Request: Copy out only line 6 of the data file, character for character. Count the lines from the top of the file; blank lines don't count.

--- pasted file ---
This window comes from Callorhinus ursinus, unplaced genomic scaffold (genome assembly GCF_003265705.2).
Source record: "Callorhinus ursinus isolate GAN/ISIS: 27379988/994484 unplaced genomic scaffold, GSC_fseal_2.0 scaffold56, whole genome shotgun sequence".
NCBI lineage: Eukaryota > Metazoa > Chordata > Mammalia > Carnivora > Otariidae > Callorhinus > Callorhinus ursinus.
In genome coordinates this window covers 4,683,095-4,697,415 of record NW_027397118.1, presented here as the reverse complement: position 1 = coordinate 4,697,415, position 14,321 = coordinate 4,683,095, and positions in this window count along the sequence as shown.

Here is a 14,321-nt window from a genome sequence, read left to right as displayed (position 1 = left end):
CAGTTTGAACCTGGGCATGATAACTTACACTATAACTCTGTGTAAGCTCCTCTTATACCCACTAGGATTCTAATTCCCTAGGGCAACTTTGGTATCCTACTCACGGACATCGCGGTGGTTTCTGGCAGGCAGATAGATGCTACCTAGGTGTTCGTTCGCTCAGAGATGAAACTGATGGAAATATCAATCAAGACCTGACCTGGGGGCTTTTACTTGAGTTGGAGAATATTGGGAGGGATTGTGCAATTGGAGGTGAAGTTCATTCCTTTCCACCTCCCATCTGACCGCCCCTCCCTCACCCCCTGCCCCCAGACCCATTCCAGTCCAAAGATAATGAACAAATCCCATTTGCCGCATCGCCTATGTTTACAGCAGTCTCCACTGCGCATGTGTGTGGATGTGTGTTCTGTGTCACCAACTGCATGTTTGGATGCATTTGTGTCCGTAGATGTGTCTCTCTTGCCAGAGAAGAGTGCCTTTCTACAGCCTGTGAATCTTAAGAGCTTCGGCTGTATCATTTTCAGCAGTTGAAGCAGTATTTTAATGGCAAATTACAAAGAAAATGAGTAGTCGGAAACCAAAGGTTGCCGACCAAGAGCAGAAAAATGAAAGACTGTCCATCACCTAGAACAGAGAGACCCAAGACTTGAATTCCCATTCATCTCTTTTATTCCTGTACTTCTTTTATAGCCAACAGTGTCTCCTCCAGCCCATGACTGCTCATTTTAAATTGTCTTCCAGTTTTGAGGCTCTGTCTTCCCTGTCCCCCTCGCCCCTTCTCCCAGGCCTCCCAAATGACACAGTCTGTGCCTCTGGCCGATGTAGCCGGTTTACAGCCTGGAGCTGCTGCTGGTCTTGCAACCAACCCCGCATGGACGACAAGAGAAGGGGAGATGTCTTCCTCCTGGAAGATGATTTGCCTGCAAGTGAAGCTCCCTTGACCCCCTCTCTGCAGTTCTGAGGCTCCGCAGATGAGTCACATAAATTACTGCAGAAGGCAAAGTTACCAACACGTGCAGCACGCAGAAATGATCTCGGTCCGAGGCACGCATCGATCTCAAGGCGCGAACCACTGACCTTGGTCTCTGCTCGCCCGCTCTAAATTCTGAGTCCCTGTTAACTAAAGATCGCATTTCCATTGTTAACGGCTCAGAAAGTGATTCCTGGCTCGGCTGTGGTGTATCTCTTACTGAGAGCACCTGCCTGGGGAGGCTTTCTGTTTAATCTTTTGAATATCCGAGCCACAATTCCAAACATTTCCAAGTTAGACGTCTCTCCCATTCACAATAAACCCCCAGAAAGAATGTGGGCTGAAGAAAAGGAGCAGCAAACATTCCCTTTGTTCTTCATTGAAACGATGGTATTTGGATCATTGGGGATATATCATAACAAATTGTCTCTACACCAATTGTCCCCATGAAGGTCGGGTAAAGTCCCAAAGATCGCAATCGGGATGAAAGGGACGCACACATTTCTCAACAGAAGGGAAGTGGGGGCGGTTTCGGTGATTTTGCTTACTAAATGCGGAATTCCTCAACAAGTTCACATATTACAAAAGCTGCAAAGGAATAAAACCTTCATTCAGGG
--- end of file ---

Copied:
CAGTTTGAACCTGGGCATGATAACTTACACTATAACTCTGTGTAAGCTCCTCTTATACCCACTAGGATTCTAATTCCCTAGGGCAACTTTGGTATCCTACTCACGGACATCGCGGTGGTTTCTGGCAGGCAGATAGATGCTACCTAGGTGTTCGTTCGCTCAGAGATGAAACTGATGGAAATATCAATCAAGACCTGACCTGGGGGCTTTTACTTGAGTTGGAGAATATTGGGAGGGATTGTGCAATTGGAGGTGAAGTTCATTCCTTTCCACCTCCCATCTGACCGCCCCTCCCTCACCCCCTGCCCCCAGACCCATTCCAGTCCAAAGATAATGAACAAATCCCATTTGCCGCATCGCCTATGTTTACAGCAGTCTCCACTGCGCATGTGTGTGGATGTGTGTTCTGTGTCACCAACTGCATGTTTGGATGCATTTGTGTCCGTAGATGTGTCTCTCTTGCCAGAGAAGAGTGCCTTTCTACAGCCTGTGAATCTTAAGAGCTTCGGCTGTATCATTTTCAGCAGTTGAAGCAGTATTTTAATGGCAAATTACAAAGAAAATGAGTAGTCGGAAACCAAAGGTTGCCGACCAAGAGCAGAAAAATGAAAGACTGTCCATCACCTAGAACAGAGAGACCCAAGACTTGAATTCCCATTCATCTCTTTTATTCCTGTACTTCTTTTATAGCCAACAGTGTCTCCTCCAGCCCATGACTGCTCATTTTAAATTGTCTTCCAGTTTTGAGGCTCTGTCTTCCCTGTCCCCCTCGCCCCTTCTCCCAGGCCTCCCAAATGACACAGTCTGTGCCTCTGGCCGATGTAGCCGGTTTACAGCCTGGAGCTGCTGCTGGTCTTGCAACCAACCCCGCATGGACGACAAGAGAAGGGGAGATGTCTTCCTCCTGGAAGATGATTTGCCTGCAAGTGAAGCTCCCTTGACCCCCTCTCTGCAGTTCTGAGGCTCCGCAGATGAGTCACATAAATTACTGCAGAAGGCAAAGTTACCAACACGTGCAGCACGCAGAAATGATCTCGGTCCGAGGCACGCATCGATCTCAAGGCGCGAACCACTGACCTTGGTCTCTGCTCGCCCGCTCTAAATTCTGAGTCCCTGTTAACTAAAGATCGCATTTCCATTGTTAACGGCTCAGAAAGTGATTCCTGGCTCGGCTGTGGTGTATCTCTTACTGAGAGCACCTGCCTGGGGAGGCTTTCTGTTTAATCTTTTGAATATCCGAGCCACAATTCCAAACATTTCCAAGTTAGACGTCTCTCCCATTCACAATAAACCCCCAGAAAGAATGTGGGCTGAAGAAAAGGAGCAGCAAACATTCCCTTTGTTCTTCATTGAAACGATGGTATTTGGATCATTGGGGATATATCATAACAAATTGTCTCTACACCAATTGTCCCCATGAAGGTCGGGTAAAGTCCCAAAGATCGCAATCGGGATGAAAGGGACGCACACATTTCTCAACAGAAGGGAAGTGGGGGCGGTTTCGGTGATTTTGCTTACTAAATGCGGAATTCCTCAACAAGTTCACATATTACAAAAGCTGCAAAGGAATAAAACCTTCATTCAGGG